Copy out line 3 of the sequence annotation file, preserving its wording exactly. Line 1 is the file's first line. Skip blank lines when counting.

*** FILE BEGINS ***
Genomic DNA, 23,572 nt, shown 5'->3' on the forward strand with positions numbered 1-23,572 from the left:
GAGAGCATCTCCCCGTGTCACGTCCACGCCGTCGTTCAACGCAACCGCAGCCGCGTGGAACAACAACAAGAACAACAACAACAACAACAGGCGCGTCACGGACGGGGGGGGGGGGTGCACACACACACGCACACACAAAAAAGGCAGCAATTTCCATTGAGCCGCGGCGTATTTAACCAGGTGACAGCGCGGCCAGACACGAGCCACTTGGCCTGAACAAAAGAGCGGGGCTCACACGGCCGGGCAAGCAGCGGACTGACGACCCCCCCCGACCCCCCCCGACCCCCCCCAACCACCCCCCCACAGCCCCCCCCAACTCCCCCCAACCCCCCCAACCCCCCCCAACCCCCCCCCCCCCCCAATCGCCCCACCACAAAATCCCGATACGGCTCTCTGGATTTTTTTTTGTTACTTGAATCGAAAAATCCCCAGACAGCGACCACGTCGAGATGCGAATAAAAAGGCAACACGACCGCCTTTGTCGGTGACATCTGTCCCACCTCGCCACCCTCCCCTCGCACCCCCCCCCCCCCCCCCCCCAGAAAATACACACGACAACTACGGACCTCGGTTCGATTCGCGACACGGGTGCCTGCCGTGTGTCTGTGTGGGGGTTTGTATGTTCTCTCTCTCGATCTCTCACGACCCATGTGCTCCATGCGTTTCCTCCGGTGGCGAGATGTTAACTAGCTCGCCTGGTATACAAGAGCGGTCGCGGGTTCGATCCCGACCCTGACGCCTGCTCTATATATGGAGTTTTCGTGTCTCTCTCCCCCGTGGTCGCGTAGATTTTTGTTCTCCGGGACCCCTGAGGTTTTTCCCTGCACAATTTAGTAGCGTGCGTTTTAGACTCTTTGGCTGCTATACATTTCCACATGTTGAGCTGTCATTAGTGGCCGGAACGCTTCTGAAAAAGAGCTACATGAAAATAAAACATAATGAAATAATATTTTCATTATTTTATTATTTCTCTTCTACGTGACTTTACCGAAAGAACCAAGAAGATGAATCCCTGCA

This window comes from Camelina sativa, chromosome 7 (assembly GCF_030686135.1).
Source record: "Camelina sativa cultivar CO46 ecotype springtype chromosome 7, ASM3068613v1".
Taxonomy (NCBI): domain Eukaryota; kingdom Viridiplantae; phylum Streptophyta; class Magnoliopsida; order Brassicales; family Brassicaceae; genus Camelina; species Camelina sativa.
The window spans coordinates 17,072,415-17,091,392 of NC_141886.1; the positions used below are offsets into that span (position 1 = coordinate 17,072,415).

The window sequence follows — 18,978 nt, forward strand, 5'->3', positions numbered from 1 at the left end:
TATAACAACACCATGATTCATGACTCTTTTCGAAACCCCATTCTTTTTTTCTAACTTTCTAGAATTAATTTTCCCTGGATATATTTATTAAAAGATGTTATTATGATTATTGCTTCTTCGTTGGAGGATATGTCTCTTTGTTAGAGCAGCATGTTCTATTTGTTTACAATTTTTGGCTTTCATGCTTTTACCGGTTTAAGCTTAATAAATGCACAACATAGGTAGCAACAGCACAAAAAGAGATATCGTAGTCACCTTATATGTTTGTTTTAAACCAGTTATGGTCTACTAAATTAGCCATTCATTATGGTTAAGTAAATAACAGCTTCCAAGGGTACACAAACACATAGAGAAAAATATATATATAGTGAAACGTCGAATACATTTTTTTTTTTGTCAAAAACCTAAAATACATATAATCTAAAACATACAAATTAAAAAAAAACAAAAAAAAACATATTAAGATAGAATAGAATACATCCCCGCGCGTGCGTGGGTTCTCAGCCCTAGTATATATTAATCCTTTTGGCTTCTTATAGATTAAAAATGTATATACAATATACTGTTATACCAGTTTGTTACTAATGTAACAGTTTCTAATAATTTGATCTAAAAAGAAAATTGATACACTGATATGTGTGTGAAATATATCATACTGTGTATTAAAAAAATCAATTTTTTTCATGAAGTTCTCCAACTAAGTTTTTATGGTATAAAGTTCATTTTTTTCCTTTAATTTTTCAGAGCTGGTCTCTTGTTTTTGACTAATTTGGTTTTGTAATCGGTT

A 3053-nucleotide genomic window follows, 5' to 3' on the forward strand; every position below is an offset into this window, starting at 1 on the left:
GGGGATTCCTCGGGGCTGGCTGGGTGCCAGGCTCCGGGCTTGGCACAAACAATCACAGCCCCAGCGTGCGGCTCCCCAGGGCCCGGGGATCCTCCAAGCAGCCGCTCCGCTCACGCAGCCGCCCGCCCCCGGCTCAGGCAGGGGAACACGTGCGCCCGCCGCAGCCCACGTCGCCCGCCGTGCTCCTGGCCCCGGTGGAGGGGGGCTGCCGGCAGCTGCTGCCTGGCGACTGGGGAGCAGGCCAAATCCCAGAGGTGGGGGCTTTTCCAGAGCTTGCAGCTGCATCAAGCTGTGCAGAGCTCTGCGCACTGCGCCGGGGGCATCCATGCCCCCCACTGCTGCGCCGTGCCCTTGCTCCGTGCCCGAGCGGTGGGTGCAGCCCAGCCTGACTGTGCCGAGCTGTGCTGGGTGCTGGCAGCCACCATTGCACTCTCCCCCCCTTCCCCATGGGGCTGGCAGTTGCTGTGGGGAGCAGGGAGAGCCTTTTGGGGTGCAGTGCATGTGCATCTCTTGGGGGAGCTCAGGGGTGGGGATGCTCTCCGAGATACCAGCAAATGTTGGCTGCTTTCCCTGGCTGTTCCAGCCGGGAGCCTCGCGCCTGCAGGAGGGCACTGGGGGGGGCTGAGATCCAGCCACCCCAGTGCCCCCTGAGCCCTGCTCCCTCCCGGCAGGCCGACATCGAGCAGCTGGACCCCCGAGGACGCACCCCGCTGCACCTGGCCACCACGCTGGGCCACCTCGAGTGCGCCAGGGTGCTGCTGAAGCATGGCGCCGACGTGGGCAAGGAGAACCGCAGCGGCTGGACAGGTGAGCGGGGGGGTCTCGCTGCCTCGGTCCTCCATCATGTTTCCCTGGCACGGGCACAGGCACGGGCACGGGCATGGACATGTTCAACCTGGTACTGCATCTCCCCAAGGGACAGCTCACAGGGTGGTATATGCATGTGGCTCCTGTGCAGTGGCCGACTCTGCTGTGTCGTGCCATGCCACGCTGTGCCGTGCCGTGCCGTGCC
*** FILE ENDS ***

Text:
This window comes from Camelina sativa, chromosome 7 (assembly GCF_030686135.1).